In the Booth

There’s more to lights and sound than just moving a spotlight onto an actor or pressing a button to play a song. Months of preparation go into programing the colors on the stage, figuring out microphone plots, and shaping the preset music and vamps around how the actors interpret their scenes. Even on show night the sound and lighting crews make adjustments. If there’s an issue with microphones, a singer misses a music cue, or the lights aren’t hitting an actor correctly, they quickly work so that the audience doesn’t notice, the actors and crew are comfortable, and the show can carry on.

Lizzie Kayser

“There’s always something that needs to change. You will never design something and it will be the final product, even during the show,” freshman Rhett Cunningham said. “There’s always something that can be improved.”

Cunningham designed the lighting for Cinderella. Since the show is a fairytale, Cunningham utilized color to create a fantastical feel. In the song “In My Own Little Corner”, Cinderella describes the different adventures she wishes to take. Every time the course of her imagination changes (about 20 times during the number), the lights change with it. When she imagined “meeting a lioness in her lair” the entire stage turned red before turning blue and purple when Cinderella sadly realized she was back “in her own little corner”.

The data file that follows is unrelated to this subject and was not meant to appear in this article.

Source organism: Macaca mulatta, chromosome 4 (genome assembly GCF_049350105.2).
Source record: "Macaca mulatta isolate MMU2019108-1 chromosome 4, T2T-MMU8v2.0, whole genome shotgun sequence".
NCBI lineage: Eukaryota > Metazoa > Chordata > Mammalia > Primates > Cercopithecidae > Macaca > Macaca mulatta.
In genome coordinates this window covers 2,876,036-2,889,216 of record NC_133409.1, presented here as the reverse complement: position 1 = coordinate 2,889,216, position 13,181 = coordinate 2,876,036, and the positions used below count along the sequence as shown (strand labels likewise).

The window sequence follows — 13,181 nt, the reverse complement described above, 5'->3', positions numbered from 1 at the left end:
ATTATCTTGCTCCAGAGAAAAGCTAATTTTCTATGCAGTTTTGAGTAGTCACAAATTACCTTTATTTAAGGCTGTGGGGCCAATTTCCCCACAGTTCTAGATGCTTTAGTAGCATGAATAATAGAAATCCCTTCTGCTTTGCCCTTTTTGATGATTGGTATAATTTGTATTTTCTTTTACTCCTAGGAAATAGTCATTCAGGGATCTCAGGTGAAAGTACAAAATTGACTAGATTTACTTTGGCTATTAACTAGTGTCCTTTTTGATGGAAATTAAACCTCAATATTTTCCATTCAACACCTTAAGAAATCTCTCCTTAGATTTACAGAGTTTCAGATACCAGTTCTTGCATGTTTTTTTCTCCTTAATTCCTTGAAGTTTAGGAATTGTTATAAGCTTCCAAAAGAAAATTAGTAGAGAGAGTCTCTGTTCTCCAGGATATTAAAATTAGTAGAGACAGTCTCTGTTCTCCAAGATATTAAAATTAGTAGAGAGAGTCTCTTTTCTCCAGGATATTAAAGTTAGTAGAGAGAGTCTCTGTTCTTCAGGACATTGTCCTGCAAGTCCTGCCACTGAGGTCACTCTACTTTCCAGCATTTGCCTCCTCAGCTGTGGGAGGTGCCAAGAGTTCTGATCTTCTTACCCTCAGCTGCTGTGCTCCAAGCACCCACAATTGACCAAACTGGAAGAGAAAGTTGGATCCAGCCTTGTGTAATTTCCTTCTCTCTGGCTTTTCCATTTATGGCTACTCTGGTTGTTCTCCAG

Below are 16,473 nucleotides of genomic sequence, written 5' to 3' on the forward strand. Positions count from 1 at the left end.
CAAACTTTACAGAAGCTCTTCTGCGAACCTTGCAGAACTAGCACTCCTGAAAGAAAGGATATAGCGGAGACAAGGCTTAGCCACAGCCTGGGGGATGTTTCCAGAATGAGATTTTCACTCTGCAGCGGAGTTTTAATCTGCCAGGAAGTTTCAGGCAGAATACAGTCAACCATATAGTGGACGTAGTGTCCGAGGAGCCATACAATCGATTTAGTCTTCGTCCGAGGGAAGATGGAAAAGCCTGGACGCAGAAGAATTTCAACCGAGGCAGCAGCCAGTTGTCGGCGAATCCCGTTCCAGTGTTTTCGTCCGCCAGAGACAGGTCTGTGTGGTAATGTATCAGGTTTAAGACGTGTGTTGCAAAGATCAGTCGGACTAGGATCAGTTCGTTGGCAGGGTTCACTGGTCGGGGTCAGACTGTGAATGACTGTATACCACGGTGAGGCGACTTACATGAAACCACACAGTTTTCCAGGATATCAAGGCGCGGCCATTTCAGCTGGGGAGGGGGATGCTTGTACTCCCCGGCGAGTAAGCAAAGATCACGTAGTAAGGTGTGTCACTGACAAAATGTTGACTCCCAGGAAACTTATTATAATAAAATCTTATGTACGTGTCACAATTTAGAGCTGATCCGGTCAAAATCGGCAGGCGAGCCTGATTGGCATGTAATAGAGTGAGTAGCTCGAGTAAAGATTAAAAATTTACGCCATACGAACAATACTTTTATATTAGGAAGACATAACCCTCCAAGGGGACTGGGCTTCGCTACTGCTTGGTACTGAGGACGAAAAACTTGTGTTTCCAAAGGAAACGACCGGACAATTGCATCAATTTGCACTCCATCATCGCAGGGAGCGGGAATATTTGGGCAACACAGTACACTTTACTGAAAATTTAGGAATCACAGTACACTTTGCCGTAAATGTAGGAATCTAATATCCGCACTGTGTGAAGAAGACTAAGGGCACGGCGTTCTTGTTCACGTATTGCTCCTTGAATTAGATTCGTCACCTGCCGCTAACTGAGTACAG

“You want the audience to feel what [Cinderella is] feeling,” Cunningham said. “You have to sit down and listen to the entire soundtrack to understand the moods- what we want the audience to feel, and how we can represent that with color. [Sometimes people] don’t realize that there’s this huge color palette on the stage that’s setting the mood for the audience.”

Dark lighting represents Cinderella’s sadness at the beginning of the show.

Lighting played a major role in the show. During the overture, the audience cheered as lights danced across the curtain before they were even introduced to the plot. Light shined on a large piece of fabric to make senior Nash Gilbo look like a giant that the knights were battling. A romantic scene between Cinderella and Prince Topher was framed by a spotlight while the rest of the stage was covered in blue, appearing as if the spotlight was the moon.  

Overall, the booth’s work in both lighting and sound added to the show’s magic. 

“I think the most magical part is how flowy the show is. It’s not a show that just goes from scene to scene,” Cunningham said. “You go from two different locations but you don’t just snap and then you’re there. You’re somehow magically transported there in a dreamy kind of way. That’s what’s cool about Cinderella. 

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